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Publication in HOMEWORKS ISSUE 83

Dining room: a separate room around the corner from the kitchen and living room, it is dominated by the antique table which is extendable. The sideboard was designed by Alan following Stephanie’s brief. The floor-to-ceiling glass door which swings right out to be flush against the courtyard wall took many months and three contractors to get right – it was ultimately done by Andrew Vassallo. Inside, the double-shade light fits with the mood. Tableware courtesy of OneTwoOne

Stephanie and Chris Camilleri had been hunting for a house in the area of Lija for two years before they found this one. ‘We could never find anything we liked in our budget, but then, finally, we saw this house,’ says Stephanie. It ticked most of the boxes – as well as the location being spot on, it was a house of character with the stone in good condition. ‘It was my husband’s dream to have a house like this, but it also fitted our sense of style which is classic with a modern twist,’ says Stephanie. The bedrooms were a good size with high ceilings and the house was full of light thanks to a skylight tat had been inserted in the centre of the house, pulling light down from above the first floor to the ground.

However, the big downside to this house was the size of the original kitchen which the couple considered too small, and they almost didn’t buy the house for this reason. ‘It was always our wish that the kitchen be the main focus of the house since we believe it to be the heart of a home,’ says Stephanie.

Stephanie’s brother, though, is architect Alan Galea and he suggested relocating the kitchen to the space beneath the skylight, making it the room around which the other two living spaces pivot. This is what has been done, and this one architectural move has ensured a home that works perfectly for the couple.

Making the house habitable, however, was a longer and, at times, more complicated process. As with many older properties, it had to be completely re-wired and re-plumbed so the entire ground floor was reduced to a shell before the re-building could commence. The issues of damp and humidity were addressed with a layer of concrete as well as a membrane, beneath the travertine navona tiles.

The end result, though, is elegantly stylish. The flooring downstairs is entirely travertine, the natural material complimenting the stone. Laid in a herringbone pattern, it immediately gives the area character. ‘Alan suggested using this pattern to help disguise the fact that the rooms are irregularly shaped,’ says Stephanie. ‘There are no walls parallel to each other downstairs!’

Step through the front door to find a large welcoming entrance with original stone walls and arches, which were treated and re-grouted. This room leads to the living room, decorated with modern custom-designed furniture, contrasting against the classic antique style of the entrance.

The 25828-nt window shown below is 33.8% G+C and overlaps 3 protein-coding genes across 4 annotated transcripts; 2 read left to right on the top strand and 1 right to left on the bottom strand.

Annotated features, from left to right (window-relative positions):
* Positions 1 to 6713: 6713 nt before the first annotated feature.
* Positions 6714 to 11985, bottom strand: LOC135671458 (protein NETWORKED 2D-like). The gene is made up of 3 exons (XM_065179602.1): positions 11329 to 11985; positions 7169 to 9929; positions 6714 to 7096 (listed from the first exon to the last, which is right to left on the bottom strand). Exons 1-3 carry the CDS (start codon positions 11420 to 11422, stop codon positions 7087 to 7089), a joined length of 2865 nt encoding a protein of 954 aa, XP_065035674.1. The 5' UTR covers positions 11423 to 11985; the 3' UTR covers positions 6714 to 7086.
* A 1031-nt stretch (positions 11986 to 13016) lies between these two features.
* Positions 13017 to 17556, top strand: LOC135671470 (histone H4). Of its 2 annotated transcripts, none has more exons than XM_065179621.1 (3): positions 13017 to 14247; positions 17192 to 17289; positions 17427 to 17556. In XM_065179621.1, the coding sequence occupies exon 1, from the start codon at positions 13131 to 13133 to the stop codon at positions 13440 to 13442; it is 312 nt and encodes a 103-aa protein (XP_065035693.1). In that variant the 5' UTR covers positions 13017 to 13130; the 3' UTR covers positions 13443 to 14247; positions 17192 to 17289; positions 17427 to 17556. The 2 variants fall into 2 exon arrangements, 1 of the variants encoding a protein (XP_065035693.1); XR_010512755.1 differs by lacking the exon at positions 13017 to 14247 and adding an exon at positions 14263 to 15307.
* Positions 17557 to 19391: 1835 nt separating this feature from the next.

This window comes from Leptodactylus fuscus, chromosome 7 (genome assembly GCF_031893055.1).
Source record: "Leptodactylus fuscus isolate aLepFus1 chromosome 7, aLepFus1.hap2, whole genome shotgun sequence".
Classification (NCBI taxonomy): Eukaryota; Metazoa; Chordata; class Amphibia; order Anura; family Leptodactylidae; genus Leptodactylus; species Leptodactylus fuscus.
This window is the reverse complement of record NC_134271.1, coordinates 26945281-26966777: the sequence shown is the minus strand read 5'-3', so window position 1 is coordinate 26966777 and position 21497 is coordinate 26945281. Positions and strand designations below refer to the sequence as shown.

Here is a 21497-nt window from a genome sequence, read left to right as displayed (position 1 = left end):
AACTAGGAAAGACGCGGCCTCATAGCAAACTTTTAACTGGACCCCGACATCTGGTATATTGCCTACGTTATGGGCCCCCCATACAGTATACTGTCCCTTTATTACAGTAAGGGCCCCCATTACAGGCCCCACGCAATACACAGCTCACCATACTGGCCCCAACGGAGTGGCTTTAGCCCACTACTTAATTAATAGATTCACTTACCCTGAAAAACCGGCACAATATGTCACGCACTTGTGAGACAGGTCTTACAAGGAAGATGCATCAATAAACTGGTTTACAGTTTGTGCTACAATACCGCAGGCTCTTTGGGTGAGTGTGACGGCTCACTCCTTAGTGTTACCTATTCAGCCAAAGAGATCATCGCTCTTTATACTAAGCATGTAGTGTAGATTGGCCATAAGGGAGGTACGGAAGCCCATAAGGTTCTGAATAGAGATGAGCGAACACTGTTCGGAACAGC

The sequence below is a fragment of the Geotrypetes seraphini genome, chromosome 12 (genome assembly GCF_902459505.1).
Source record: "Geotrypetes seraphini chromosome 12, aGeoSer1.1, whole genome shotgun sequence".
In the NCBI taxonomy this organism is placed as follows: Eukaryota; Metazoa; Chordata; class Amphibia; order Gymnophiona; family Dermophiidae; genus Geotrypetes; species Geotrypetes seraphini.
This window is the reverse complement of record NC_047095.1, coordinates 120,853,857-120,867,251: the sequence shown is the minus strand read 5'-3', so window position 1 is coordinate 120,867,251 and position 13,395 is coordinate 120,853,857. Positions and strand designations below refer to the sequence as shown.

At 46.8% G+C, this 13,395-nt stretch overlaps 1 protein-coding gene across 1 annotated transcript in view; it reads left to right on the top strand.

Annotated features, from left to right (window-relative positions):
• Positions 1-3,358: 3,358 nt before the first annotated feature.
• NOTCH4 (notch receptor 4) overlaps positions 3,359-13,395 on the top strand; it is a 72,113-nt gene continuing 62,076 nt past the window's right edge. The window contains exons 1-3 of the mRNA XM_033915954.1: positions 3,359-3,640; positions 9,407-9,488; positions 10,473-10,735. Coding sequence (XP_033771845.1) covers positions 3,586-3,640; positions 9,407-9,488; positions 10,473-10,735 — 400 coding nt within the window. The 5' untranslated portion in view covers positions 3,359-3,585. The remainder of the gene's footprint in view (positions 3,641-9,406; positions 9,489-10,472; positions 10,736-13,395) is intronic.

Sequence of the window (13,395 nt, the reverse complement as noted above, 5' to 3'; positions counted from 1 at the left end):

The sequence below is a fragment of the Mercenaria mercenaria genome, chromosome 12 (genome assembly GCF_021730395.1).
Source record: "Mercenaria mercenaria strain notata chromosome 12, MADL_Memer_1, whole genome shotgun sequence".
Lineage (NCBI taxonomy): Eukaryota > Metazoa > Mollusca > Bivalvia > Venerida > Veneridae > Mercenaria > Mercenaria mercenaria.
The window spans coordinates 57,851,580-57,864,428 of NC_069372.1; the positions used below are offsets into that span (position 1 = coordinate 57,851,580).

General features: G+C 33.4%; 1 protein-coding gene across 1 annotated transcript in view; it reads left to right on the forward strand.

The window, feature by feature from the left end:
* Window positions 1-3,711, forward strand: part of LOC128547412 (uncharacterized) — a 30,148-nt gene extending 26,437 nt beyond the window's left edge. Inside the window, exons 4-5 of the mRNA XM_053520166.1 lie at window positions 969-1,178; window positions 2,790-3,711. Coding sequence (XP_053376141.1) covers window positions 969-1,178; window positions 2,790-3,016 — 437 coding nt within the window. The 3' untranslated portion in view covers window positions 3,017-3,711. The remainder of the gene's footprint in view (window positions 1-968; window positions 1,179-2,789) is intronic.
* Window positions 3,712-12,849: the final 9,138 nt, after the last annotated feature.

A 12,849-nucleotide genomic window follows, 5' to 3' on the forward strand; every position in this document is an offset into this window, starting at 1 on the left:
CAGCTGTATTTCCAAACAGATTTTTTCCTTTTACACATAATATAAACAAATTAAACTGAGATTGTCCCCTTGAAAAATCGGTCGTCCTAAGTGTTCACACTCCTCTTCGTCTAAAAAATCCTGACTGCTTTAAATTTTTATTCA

Follow the light to the right, and this is the kitchen, a wonderful space with natural daylight and arguably the home’s strangest feature. The island is used as a clear worktop and a place to eat, and two sets of tall cupboards, one for appliances, the other as a pantry, balance the wooden look, with plain, white glossy units on the wall much less intrusive.

The dining room is found towards the back of the house and this is where one finds the most frustrating part of the project – the huge glass door that swings and slides open to the yard. ‘It seems like such a simple idea but it took 13 months and three different companies to get it right,’ says Stephanie. It was worth it, though, as when the door is open the dining area merges into the yard and they have an inside-outside feel. ‘In warm weather, I can extend the table as needed,’ says Stephanie.

Upstairs feels luxurious as the corridor that leads to the bedrooms is open so not only do you get the benefit of the light, you can look down onto the kitchen.

The ensuite bathroom of the master bedroom is contained behind opaque glass, which allowed the room to gain an extra few centimetres – crucial in a small bathroom – but also keeps the room feeling bright.

The transformation was a year in the making but now, having moved in and lived in it for many months, the travails are forgotten. ‘We couldn’t be happier with the home that we built,’ says Stephanie.

Master bedroom: the original Maltese tiles give the room warm colour and are allowed to stand out by the uncluttered approach to furniture. A portion of the bedroom was separated off to become a small wet-room style bathroom. The glass doors gave the room extra valuable centimetres and also keeps the room feeling bright as the glass does not absorb the light from the window. Pillows from NEXT

Dressing room (left): situated off the bedroom, the dressing room is for both Stephanie and Chris. Once accessible from the corridor, the wall was closed off and an extra shelving unit for storage added

Corridor (right): the long upstairs corridor is flanked by the original stone walls on one side, and the decorative balustrade on the other

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